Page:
Friday, March 18, 2011

5 Simple Solutions Ramp Up Your Productivity.

Start a Treadmill Journal: Easy solutions to up your productivity. 

That's what I thought to. What in the world is a treadmill journal? It's an excellent idea and it sort of incorporates your To Do list into a get 'er done list.  What you do in this journal is make 5 simple entries every day. Ready?
1.   .   Date and Time

2.    .   How long will you work today? [Just think if you work 3 hours a day for 6 days that will be 18 hours and imagine the pages you can pile up. The completed projects you will or could have done in that time. If you are writing a novel you can probably write at least 2 if not 3 pages in that time. In a week you would have 54 pages. Won't take long to finish a novel at that rate will it?
3.3.  What do you plan to work on? [This is all about focus. If you know what you are going to work on you won't have to fiddle with selection. All you'll have to do is start at your appointed time.]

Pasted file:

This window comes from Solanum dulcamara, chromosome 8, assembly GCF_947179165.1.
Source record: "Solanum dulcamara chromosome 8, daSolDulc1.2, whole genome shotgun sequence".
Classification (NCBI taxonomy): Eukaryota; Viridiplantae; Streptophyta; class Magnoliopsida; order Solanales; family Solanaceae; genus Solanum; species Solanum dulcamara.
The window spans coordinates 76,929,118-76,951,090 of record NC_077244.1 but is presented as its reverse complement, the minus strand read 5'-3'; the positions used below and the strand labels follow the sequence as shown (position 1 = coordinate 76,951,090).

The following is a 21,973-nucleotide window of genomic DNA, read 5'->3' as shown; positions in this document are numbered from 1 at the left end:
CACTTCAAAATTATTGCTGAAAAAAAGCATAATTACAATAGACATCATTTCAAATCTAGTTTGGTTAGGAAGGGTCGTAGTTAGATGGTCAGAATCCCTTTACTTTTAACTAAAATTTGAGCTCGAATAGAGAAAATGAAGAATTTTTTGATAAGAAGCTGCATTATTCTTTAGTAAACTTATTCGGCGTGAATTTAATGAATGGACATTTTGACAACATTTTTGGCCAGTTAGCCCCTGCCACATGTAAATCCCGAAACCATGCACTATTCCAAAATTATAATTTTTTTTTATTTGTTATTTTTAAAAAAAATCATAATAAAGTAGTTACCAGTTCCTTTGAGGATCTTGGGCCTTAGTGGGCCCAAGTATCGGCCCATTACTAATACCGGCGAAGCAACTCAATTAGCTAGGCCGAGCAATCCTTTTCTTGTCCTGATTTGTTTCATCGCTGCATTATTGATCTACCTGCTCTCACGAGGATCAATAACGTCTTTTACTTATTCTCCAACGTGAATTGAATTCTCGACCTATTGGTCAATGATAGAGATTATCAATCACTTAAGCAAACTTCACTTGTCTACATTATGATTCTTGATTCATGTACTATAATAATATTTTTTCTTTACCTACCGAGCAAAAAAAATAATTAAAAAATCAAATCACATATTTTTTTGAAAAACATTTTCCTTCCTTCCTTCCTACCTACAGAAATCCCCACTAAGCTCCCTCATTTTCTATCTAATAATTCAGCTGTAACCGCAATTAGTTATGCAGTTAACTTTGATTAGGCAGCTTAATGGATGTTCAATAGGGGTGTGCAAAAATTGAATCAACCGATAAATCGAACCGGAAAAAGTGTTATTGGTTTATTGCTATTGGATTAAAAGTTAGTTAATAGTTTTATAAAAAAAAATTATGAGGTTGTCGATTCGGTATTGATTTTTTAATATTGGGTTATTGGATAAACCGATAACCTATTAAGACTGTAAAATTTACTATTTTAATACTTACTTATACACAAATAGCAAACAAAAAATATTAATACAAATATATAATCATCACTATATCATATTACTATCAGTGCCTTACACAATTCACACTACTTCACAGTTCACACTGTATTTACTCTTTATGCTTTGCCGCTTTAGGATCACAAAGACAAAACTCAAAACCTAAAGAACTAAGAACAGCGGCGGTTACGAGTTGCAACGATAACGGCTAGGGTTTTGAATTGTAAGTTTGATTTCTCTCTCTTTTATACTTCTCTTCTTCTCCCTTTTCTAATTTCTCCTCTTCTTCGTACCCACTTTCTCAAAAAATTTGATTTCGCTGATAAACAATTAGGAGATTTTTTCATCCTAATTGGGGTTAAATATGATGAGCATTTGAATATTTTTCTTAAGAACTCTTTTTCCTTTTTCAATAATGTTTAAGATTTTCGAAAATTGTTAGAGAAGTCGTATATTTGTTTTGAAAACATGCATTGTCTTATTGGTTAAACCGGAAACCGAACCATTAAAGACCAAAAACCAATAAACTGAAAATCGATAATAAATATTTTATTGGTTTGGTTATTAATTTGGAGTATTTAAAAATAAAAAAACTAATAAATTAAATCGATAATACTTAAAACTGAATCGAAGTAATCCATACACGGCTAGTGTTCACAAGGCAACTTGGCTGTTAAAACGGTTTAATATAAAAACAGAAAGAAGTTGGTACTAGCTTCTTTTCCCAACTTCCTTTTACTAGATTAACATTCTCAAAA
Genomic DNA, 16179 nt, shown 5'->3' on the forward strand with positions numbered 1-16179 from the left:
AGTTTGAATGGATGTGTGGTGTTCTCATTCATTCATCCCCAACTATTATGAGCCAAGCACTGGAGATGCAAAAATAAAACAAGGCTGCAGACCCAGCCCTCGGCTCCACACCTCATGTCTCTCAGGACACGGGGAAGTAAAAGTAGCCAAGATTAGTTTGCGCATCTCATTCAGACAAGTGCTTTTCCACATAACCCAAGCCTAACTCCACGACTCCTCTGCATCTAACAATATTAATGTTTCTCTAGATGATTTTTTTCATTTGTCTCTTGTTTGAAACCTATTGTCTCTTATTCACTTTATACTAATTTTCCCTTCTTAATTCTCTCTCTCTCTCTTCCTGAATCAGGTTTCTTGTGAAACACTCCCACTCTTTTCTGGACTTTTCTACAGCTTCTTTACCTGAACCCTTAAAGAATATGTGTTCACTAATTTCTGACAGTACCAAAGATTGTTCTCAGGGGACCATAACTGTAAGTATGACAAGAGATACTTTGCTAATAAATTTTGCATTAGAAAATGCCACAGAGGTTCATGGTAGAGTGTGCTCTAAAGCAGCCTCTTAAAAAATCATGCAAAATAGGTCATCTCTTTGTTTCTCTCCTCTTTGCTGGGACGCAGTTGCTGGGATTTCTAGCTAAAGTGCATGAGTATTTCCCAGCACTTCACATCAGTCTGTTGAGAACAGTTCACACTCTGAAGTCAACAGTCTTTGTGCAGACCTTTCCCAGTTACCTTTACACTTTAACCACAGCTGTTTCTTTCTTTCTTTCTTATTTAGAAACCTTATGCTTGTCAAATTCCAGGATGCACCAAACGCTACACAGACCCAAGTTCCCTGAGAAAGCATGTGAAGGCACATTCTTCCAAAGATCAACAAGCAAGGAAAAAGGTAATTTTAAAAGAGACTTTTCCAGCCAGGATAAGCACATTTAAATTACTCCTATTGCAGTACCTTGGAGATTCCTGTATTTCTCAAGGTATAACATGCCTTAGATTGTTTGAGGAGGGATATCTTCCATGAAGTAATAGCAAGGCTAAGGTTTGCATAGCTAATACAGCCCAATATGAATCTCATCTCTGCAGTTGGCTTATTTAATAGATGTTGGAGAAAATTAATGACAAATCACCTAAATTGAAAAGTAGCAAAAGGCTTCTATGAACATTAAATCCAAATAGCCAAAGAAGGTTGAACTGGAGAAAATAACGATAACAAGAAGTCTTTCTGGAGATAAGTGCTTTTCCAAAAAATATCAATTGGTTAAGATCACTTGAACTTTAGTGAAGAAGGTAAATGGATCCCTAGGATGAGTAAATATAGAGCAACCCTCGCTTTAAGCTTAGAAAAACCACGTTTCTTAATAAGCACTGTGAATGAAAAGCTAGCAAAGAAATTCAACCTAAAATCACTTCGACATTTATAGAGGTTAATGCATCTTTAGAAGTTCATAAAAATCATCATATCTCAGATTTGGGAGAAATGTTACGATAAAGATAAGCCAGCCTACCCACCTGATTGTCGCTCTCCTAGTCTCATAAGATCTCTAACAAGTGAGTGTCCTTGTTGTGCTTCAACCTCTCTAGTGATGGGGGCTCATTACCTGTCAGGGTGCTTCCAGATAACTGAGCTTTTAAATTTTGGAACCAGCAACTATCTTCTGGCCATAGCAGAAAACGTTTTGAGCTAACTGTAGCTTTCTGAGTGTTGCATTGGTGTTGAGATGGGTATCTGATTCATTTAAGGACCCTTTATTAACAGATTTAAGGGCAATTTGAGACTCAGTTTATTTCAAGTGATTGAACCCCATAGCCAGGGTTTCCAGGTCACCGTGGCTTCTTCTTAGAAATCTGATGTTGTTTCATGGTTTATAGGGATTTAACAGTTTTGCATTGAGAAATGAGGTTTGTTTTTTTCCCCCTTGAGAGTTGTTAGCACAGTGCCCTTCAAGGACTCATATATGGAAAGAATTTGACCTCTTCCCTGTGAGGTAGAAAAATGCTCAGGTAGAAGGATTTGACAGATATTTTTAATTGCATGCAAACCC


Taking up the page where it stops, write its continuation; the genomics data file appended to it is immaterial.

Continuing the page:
4.     .  How did it go? [What did you accomplish – was it smooth sailing, did you hit a snag? Reflecting on the day can help you plan a better day tomorrow or a repeat performance if that is in your mind.]

5.     .  When will you work tomorrow and for how long? [This gets your focus back to what you'll do tomorrow and while you sleep your subconscious mind will be plotting where you are going for you.]

So reve up your mind and get producing.

Wednesday, March 16, 2011

Have You Ever Suffered Loss, Real Loss

Husband, job, home and all?
We've all have bad days...
Donna had it all.
Then she had a series of bad days.
Donna lost her mother, her man, her money
and then her health.
Some people would give up... but Donna
chose a path that will insprire you.
In "Bouncing Back From Loss: How to Learn
From Your Past, Build The Present, and
Transform Your Future' Donna Marie Thompson
will give you a blueprint to learn from
life's lessons.